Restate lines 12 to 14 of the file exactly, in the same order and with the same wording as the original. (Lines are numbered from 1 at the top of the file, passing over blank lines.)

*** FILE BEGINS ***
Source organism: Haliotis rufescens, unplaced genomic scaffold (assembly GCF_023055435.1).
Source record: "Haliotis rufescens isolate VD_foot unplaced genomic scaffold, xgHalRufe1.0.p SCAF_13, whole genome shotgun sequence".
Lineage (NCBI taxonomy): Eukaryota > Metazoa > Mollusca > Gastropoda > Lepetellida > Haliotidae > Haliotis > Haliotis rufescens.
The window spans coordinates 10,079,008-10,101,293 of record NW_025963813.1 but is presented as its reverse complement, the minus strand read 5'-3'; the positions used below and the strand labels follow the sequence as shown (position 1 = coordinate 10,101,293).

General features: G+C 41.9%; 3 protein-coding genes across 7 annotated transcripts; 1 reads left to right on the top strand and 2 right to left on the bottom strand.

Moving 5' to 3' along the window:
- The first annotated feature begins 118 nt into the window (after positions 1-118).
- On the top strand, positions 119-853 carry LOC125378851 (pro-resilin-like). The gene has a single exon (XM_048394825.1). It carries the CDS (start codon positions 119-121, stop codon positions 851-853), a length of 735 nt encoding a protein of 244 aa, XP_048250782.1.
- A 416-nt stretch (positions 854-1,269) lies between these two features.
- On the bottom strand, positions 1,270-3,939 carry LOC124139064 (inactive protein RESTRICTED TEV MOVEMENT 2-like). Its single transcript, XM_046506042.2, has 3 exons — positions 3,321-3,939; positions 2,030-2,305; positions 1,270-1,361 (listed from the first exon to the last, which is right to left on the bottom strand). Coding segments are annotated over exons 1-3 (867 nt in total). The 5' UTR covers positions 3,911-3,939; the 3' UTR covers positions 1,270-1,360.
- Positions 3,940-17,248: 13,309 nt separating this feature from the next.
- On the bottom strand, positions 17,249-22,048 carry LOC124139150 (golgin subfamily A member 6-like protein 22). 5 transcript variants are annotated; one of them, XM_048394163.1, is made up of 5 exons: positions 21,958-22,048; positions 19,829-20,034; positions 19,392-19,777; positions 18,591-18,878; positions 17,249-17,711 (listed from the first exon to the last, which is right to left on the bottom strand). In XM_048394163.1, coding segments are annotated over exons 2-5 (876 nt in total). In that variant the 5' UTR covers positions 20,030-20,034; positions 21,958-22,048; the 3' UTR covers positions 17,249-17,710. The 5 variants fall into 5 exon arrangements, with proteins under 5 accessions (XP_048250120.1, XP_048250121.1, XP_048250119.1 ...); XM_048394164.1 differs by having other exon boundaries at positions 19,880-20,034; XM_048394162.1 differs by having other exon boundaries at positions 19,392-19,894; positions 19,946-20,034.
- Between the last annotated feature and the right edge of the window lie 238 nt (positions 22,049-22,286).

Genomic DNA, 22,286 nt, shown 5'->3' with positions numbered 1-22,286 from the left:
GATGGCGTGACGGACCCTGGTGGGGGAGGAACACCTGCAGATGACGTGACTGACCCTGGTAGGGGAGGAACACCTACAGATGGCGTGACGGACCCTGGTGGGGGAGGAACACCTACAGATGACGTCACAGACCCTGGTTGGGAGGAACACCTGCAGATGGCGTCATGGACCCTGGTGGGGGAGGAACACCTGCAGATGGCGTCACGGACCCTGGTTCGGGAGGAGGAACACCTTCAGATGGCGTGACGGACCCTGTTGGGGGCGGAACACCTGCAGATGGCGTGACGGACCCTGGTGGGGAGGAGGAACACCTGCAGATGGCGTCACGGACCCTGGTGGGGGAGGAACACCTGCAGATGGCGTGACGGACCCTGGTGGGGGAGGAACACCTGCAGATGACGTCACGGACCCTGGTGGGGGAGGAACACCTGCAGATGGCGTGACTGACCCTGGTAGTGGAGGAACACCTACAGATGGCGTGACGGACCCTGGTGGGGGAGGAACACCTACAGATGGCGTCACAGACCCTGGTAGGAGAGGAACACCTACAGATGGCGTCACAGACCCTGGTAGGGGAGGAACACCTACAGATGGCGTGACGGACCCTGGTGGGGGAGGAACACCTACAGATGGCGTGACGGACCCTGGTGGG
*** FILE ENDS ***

- On the bottom strand, positions 17,249-22,048 carry LOC124139150 (golgin subfamily A member 6-like protein 22). 5 transcript variants are annotated; one of them, XM_048394163.1, is made up of 5 exons: positions 21,958-22,048; positions 19,829-20,034; positions 19,392-19,777; positions 18,591-18,878; positions 17,249-17,711 (listed from the first exon to the last, which is right to left on the bottom strand). In XM_048394163.1, coding segments are annotated over exons 2-5 (876 nt in total). In that variant the 5' UTR covers positions 20,030-20,034; positions 21,958-22,048; the 3' UTR covers positions 17,249-17,710. The 5 variants fall into 5 exon arrangements, with proteins under 5 accessions (XP_048250120.1, XP_048250121.1, XP_048250119.1 ...); XM_048394164.1 differs by having other exon boundaries at positions 19,880-20,034; XM_048394162.1 differs by having other exon boundaries at positions 19,392-19,894; positions 19,946-20,034.
- Between the last annotated feature and the right edge of the window lie 238 nt (positions 22,049-22,286).

Genomic DNA, 22,286 nt, shown 5'->3' with positions numbered 1-22,286 from the left: